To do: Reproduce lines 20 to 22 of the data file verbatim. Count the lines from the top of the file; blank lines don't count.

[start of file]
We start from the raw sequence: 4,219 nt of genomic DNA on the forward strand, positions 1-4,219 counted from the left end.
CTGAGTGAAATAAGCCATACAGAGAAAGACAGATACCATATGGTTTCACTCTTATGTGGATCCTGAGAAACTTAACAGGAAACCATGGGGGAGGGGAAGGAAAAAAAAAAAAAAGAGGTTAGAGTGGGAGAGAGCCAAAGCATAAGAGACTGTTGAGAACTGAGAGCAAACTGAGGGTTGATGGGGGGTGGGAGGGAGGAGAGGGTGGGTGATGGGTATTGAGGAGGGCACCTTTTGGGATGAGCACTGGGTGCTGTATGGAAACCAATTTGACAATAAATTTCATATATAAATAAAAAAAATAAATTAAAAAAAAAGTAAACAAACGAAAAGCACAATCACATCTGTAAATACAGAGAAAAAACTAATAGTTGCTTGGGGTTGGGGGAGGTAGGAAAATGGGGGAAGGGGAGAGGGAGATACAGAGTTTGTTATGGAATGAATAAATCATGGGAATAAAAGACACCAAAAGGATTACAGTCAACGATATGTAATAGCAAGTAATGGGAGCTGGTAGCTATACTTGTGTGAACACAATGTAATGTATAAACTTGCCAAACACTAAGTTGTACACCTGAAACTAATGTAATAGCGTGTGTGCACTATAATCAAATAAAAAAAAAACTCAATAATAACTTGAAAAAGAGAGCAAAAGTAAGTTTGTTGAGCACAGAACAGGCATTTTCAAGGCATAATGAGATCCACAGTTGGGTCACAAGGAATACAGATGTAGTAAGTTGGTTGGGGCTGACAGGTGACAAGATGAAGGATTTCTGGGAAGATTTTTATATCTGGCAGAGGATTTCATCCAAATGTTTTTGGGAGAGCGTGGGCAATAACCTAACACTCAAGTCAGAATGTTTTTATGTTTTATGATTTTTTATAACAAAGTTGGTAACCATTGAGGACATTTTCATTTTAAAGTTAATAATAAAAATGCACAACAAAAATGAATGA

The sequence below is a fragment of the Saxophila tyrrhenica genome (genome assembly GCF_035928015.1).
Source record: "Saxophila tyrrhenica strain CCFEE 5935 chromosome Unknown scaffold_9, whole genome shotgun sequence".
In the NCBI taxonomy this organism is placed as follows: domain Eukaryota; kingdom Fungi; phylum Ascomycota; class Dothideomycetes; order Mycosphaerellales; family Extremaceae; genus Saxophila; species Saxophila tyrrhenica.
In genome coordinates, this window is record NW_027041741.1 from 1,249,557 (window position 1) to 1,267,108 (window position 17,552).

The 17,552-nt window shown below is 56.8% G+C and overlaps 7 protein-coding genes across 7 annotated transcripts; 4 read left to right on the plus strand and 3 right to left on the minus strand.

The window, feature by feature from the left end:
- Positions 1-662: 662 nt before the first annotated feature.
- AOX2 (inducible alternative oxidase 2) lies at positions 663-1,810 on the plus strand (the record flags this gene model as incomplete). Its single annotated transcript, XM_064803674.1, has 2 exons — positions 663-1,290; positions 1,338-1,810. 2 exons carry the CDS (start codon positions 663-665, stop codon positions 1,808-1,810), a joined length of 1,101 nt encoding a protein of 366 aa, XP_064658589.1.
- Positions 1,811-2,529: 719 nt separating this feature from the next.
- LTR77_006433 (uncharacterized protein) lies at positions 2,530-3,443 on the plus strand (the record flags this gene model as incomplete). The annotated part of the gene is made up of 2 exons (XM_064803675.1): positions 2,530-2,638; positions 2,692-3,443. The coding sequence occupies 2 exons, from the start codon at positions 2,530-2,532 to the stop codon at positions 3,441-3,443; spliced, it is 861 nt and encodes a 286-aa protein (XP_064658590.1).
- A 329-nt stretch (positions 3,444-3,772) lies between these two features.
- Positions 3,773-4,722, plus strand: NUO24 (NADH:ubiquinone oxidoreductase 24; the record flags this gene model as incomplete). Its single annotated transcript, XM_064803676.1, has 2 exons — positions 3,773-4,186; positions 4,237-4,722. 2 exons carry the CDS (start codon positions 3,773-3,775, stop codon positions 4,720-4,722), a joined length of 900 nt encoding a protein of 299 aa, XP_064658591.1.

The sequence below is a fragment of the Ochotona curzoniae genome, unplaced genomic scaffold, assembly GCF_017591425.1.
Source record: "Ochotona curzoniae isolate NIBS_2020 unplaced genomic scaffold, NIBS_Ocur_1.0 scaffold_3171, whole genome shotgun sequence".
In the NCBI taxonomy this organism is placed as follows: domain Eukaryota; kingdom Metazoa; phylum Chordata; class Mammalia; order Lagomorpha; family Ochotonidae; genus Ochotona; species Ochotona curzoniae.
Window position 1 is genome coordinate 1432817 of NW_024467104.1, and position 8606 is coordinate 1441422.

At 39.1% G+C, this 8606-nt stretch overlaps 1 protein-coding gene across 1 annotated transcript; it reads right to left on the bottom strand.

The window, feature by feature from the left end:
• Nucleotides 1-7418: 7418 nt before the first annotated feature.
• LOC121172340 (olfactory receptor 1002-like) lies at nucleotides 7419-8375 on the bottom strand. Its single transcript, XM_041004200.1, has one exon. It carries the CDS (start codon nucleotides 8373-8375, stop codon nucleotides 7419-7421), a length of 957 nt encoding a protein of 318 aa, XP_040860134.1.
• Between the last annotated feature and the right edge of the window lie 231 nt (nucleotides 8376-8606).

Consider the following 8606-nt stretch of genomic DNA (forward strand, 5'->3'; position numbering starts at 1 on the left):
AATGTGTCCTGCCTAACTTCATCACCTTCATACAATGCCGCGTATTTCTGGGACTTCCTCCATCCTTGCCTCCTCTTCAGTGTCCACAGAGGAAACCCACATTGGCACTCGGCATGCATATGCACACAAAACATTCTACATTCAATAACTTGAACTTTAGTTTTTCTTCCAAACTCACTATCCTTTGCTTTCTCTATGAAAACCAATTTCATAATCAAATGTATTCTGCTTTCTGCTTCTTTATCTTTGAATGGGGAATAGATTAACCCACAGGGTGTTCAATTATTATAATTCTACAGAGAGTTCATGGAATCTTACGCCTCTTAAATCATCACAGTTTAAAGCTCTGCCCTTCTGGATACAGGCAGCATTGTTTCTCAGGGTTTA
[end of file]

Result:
The window, feature by feature from the left end:
• Nucleotides 1-7418: 7418 nt before the first annotated feature.
• LOC121172340 (olfactory receptor 1002-like) lies at nucleotides 7419-8375 on the bottom strand. Its single transcript, XM_041004200.1, has one exon. It carries the CDS (start codon nucleotides 8373-8375, stop codon nucleotides 7419-7421), a length of 957 nt encoding a protein of 318 aa, XP_040860134.1.